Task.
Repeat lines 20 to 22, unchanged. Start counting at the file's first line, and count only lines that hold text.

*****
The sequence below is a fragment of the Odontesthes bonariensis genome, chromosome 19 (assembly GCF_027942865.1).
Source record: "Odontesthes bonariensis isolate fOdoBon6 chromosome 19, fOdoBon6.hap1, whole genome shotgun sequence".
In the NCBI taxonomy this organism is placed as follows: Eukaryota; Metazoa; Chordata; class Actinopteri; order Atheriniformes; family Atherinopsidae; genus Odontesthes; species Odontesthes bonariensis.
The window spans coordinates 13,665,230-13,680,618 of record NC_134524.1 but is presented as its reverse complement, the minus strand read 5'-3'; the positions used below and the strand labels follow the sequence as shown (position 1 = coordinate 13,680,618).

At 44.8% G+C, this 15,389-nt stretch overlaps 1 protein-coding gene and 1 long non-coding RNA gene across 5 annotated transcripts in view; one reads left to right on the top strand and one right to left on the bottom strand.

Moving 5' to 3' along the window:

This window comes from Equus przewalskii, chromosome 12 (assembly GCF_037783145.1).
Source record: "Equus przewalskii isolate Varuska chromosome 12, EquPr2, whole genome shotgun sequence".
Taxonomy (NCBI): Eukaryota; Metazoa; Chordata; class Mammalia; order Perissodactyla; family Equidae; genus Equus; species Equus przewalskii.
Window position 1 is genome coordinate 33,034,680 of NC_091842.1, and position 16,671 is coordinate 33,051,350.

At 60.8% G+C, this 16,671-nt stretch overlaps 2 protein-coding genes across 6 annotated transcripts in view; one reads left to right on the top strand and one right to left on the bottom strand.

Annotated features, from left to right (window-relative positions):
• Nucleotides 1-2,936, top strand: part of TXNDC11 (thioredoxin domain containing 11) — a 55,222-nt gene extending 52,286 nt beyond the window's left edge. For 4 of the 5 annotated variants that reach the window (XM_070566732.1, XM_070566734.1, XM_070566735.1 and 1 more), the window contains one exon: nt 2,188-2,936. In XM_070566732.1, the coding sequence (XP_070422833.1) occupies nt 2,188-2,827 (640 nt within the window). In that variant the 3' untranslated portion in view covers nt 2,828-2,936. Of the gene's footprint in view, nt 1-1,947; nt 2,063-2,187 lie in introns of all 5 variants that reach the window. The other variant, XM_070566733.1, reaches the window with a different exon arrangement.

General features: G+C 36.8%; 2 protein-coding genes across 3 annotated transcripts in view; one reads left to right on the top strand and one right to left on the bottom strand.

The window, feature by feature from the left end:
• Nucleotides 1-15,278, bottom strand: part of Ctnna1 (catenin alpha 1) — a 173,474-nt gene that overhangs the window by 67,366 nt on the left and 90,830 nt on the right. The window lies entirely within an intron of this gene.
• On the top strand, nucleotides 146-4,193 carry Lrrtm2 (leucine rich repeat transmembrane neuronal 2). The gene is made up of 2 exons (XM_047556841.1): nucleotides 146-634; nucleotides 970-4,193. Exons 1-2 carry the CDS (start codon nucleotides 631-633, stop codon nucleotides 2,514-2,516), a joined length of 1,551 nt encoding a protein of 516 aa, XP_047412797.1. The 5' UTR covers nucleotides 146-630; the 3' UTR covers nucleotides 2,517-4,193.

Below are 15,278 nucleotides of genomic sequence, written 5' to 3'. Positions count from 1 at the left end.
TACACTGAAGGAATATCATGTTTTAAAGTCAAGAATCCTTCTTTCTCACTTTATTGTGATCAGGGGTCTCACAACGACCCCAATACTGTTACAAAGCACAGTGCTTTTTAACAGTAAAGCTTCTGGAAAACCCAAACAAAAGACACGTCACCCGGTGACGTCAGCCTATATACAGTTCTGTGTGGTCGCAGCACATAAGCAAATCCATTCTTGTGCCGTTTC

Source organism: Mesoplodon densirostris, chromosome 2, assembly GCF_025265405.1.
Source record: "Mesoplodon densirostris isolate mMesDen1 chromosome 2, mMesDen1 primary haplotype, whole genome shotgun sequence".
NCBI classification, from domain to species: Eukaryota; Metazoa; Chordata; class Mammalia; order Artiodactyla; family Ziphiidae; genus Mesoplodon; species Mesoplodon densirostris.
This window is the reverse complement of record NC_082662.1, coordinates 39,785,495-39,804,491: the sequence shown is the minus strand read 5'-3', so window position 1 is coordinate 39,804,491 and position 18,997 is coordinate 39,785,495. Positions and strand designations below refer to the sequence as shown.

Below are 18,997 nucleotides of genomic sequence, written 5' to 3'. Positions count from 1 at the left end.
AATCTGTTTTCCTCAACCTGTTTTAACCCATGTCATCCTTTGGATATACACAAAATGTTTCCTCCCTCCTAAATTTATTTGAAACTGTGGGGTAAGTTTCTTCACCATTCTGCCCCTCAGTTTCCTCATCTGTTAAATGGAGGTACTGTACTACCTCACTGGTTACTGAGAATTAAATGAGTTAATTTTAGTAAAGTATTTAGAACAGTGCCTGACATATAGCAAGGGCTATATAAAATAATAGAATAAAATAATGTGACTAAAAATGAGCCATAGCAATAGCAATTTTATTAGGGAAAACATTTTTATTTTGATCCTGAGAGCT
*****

Source organism: Mesoplodon densirostris, chromosome 2, assembly GCF_025265405.1.
Source record: "Mesoplodon densirostris isolate mMesDen1 chromosome 2, mMesDen1 primary haplotype, whole genome shotgun sequence".
NCBI classification, from domain to species: Eukaryota; Metazoa; Chordata; class Mammalia; order Artiodactyla; family Ziphiidae; genus Mesoplodon; species Mesoplodon densirostris.